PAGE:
A man looks at an LG Super UHD TV Nano Cell Display at CES in Las Vegas, Nevada, January 9, 2018. … [+]
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If you sprung for a UHD (4K) TV, you might have noticed how the default picture settings can make movies and TV shows look unnaturally flat, as if they were shot on low-quality videotape instead of rich film stock. Movie makers have noticed as well. Last year, Tom Cruise took to Twitter to help educate people on how to view Mission Impossible: Fallout without this unintended soap-opera effect.
To address this systematically, Hollywood and the consumer electronic industry created a technology specification for displays called “Filmmaker mode” to make it easier for consumers to view cinematic works with the depth and clarity that the directors and DPs intended. That effort just took a big step forward as several major professional organizations and consumer product giants threw their support behind the new initiative, according to an announcement from the UHD Alliance on January 6 at the Consumer Electronics Show (CES) in Las Vegas.
The culprit is a feature on high resolution televisions called Motion Smoothing, designed to upscale content originally shot at a lower framerate for presentation on wide-screen LCDs. It’s typically used to reduce blur in fast-moving imagery like sports, and can enhance the quality of certain kinds of programming. Unfortunately, it tends to “liquify” the picture by inserting extra frames, making films shot at 24 frames per second lose their crispness. Motion Smoothing can be disabled, but the feature is usually buried in the setup menu and not always obvious to consumers.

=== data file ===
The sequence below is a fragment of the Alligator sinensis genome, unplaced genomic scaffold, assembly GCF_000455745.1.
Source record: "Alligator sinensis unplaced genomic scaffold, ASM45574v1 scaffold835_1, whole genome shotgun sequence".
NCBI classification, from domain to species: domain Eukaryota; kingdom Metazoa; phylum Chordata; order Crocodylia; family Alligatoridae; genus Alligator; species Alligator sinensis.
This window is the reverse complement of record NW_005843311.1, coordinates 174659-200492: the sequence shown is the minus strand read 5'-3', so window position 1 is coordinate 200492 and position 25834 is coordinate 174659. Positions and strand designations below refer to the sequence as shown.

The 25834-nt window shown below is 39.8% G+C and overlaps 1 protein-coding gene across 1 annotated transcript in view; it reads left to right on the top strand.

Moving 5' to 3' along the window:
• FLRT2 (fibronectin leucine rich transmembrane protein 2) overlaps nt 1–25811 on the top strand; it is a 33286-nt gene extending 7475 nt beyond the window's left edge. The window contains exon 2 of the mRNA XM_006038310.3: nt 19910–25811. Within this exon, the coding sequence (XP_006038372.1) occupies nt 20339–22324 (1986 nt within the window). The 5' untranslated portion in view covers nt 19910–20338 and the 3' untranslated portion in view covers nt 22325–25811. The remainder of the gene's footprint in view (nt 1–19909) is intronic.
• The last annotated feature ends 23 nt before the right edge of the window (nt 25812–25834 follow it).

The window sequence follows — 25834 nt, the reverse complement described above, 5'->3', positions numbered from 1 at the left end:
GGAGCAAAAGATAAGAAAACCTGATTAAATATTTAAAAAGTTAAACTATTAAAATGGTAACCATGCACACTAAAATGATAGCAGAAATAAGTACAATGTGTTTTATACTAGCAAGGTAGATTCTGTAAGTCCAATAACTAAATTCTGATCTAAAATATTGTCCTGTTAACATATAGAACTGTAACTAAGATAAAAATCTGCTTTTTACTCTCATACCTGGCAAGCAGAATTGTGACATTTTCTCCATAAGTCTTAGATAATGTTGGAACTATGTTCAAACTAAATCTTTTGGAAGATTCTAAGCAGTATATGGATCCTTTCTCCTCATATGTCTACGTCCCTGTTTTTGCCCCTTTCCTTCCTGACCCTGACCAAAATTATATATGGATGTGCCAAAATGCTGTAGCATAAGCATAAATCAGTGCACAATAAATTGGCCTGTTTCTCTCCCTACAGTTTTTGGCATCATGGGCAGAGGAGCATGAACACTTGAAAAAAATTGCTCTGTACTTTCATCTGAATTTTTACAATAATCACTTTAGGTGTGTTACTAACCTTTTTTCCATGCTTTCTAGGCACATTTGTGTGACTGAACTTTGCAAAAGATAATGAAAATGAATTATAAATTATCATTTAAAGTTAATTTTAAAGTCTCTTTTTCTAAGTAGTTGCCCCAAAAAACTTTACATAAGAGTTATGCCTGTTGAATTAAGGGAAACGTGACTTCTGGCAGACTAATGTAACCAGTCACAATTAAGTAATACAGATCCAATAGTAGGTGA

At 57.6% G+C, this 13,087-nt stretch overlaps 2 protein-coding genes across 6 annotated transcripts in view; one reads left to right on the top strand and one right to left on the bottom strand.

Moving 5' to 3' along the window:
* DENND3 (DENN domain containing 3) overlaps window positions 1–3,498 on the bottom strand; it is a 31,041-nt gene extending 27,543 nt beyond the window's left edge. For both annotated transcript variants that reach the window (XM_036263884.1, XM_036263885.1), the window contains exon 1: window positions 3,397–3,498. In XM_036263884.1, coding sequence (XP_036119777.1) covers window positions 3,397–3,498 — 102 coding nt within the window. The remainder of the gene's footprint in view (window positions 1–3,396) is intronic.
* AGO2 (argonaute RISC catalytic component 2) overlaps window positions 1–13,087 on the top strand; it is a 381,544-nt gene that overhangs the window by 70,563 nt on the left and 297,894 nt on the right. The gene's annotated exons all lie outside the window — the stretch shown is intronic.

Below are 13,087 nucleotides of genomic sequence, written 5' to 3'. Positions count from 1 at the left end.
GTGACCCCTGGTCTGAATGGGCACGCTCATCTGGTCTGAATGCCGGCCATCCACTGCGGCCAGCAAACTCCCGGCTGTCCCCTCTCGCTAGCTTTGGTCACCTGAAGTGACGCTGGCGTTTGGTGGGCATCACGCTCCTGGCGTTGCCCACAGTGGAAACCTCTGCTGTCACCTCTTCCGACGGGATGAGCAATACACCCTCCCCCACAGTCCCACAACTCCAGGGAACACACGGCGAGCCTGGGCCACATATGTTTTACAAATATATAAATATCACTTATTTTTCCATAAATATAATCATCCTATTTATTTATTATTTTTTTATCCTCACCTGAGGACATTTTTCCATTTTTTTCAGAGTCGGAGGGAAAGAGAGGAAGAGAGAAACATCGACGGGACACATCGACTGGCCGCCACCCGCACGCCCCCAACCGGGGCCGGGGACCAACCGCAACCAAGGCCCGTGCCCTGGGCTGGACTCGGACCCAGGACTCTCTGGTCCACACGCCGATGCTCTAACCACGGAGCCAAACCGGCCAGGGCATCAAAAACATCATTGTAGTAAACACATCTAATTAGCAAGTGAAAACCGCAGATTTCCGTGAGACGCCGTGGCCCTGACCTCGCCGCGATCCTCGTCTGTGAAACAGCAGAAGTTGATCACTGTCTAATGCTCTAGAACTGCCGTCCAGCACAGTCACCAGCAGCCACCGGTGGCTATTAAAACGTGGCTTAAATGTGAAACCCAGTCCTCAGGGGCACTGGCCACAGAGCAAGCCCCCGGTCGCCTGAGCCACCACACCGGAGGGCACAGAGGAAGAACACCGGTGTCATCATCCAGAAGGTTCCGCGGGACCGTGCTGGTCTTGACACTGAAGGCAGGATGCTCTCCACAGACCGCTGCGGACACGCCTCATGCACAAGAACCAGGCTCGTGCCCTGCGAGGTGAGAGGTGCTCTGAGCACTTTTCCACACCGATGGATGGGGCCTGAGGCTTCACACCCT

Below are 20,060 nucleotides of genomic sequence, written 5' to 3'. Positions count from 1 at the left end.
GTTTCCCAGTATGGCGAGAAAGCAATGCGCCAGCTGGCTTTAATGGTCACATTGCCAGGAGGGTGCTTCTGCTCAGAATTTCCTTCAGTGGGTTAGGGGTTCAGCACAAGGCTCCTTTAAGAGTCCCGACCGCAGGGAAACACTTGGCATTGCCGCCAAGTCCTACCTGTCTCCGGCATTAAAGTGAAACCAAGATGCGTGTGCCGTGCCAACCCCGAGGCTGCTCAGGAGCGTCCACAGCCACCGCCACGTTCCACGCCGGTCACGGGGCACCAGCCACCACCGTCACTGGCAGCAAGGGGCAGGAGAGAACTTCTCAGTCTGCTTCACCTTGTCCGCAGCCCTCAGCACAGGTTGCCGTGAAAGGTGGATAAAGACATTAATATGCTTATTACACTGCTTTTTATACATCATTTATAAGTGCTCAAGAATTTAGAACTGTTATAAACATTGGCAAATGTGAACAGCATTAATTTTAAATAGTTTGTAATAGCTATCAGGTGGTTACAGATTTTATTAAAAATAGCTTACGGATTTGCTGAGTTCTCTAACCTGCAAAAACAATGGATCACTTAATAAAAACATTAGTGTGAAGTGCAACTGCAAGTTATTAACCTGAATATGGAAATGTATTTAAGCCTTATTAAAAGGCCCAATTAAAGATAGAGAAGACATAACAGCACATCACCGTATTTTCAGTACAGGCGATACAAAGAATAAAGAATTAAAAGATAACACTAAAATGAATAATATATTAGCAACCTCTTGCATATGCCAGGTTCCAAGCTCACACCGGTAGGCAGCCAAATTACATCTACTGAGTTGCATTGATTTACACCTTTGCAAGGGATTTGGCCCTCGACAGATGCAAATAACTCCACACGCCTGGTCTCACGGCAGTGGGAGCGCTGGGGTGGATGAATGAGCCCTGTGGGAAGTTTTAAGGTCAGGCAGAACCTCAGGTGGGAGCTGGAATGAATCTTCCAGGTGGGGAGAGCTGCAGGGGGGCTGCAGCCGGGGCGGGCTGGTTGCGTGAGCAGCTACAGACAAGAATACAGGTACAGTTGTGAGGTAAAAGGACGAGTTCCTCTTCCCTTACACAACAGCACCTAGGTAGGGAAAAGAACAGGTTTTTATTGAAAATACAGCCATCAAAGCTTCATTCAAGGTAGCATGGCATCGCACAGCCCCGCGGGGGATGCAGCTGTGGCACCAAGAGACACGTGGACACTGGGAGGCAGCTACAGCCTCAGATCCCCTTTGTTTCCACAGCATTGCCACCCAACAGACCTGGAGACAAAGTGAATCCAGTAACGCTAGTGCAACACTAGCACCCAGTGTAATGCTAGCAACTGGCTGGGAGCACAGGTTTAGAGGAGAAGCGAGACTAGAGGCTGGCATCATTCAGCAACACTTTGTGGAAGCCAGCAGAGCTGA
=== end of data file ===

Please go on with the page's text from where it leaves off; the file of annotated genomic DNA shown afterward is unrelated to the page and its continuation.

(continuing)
“Filmmaker Mode” is designed to make it easier for viewers to display movies on their UHD monitors without intimidating adjustments to granular picture settings. It automatically disables post-processing features such as motion smoothing, sharpening and noise reduction, which contribute to the “videotape” effect. It also preserves frame rate, aspect ratios and colors to prevent other distortions. It can be enabled automatically through metadata in the signal coming from broadcast, cable, OTT or disc, or manually through a button on the remote control. Viewers will have the option to enable Filmmaker mode or use the default settings.
The UHD Alliance announced yesterday that the Directors Guild of America, the American Society of Cinematographers and the International Cinematographers Guild have now signed on to this effort, along with LG Electronics, Panasonic and Vizio, who threw their support behind the effort in August.
“Preserving intent is an important part of our creative rights work,” director Christopher Nolan, co-chair of the DGA creative rights committee, said in a statement.
Director Martin Scorcese, who chairs the Film Foundation, an organization dedicated to the preservation of cinematic works, also believes the feature will be helpful to viewers seeking to enjoy classic films at home. “With Filmmaker Mode, different works will be presented accurately as they were created and designed by the filmmaker. Filmmaker Mode is a long overdue and welcome innovation.”
In addition LG, Panasonic and Vizio, several other manufacturers announced at CES adding the feature to their 2020 models, including market share leader Samsung, as well as popular brand Philips. Among the top global brands, Sony and TCL are not currently listed as partners.
With 8K Super UHD now entering the top end of the consumer electronics market, and 16K on its way out of the lab, industry consensus around this technology will help viewers get the picture they’re paying for, without compromising the filmmakers’ intent or the cinematographers’ art.